readiness

[red-ee-nis]

noun

the condition of being ready.
ready movement; promptness; quickness.
ready action; ease; facility.
willingness; inclination; cheerful consent: a readiness to help others.
a developmental stage at which a child has the capacity to receive instruction at a given level of difficulty or to engage in a particular activity.

Origin of readiness

1350–1400; Middle English redyness(e). See ready, -ness
Related formso·ver·read·i·ness, nounpre·read·i·ness, noun
Dictionary.com Unabridged Based on the Random House Unabridged Dictionary, © Random House, Inc. 2019


Examples from the Web for readiness

Contemporary Examples of readiness

Historical Examples of readiness

  • Hold thyself in readiness to come down upon the first summons.

    Clarissa, Volume 1 (of 9)

    Samuel Richardson

  • The talkers were putting the anaesthetizing-room in readiness for the afternoon.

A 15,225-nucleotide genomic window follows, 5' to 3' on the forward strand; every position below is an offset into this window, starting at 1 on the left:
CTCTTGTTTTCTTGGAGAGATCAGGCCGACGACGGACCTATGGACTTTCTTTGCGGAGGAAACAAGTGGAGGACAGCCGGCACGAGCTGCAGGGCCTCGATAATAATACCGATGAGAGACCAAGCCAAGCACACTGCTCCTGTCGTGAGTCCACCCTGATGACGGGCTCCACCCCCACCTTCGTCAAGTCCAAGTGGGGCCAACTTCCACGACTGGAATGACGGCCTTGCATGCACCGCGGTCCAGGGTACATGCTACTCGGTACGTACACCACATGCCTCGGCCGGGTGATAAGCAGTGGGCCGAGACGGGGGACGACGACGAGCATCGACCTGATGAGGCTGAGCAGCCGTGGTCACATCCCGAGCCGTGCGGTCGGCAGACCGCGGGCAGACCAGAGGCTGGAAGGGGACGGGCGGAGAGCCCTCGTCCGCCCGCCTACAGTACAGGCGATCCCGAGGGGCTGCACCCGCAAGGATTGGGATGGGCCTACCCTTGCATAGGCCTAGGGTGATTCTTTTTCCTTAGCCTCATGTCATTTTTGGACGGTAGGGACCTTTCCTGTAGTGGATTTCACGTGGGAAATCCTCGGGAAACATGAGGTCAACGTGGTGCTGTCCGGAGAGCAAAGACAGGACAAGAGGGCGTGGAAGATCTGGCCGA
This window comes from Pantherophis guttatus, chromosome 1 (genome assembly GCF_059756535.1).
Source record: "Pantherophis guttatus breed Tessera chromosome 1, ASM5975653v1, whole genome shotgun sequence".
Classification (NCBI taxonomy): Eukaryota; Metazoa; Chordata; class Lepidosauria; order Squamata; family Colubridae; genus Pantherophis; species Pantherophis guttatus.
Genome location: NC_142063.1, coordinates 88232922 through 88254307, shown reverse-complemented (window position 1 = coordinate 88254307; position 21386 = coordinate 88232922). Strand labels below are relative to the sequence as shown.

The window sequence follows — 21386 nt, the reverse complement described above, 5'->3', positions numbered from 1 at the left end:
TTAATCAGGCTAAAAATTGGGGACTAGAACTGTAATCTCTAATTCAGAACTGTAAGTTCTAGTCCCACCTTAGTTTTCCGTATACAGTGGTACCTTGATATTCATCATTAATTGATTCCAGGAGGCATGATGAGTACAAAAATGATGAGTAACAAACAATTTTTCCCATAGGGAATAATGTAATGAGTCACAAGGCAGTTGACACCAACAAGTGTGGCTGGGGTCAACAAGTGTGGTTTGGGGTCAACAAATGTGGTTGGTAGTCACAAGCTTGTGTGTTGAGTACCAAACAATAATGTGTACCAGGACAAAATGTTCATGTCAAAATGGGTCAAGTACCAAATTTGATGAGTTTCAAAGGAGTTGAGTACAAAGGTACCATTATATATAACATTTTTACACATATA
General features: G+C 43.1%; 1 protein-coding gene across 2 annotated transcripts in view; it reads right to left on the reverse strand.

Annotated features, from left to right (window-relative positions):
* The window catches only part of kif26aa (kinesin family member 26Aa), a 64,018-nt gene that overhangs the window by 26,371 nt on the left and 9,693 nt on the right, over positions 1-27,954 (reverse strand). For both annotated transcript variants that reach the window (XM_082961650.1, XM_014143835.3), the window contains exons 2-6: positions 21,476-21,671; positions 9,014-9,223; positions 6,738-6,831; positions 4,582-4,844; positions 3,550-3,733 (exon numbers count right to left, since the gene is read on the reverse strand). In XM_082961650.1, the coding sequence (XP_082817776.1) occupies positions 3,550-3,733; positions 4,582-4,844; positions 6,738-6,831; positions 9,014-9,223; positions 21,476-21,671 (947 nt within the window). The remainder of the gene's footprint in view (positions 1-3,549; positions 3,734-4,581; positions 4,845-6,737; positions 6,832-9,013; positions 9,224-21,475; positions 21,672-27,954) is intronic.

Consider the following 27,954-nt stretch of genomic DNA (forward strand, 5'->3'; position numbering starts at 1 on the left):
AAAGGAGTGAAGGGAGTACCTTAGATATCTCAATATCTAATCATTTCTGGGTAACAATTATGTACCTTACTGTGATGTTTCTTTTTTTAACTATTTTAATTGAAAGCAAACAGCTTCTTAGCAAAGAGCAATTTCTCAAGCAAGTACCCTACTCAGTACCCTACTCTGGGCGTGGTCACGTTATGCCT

K

    Mary Roberts Rinehart

  • At last, on the eve of the happy day, everything was in readiness.

    The Dream

    Emile Zola

  • They, with the three on watch, were to get the vessel in readiness for immediate departure.

    The Monster Men

    Edgar Rice Burroughs

  • Trapper Jim was getting some of the bear meat in readiness for cooking.


British Dictionary definitions for readiness

readiness

noun

the state of being ready or prepared, as for use or action
in readiness
  1. prepared and waitingall was in readiness for the guests' arrival
  2. in preparation forhe tidied the house in readiness for the guests' arrival
willingness or eagerness to do something
ease or promptness
Collins English Dictionary - Complete & Unabridged 2012 Digital Edition © William Collins Sons & Co. Ltd. 1979, 1986 © HarperCollins Publishers 1998, 2000, 2003, 2005, 2006, 2007, 2009, 2012

Word Origin and History for readiness
n.

mid-14c., "state of preparation, preparedness;" late 14c., "promptness;" from ready (adj.) + -ness. As "willingness" from c.1400.

Online Etymology Dictionary, © 2010 Douglas Harper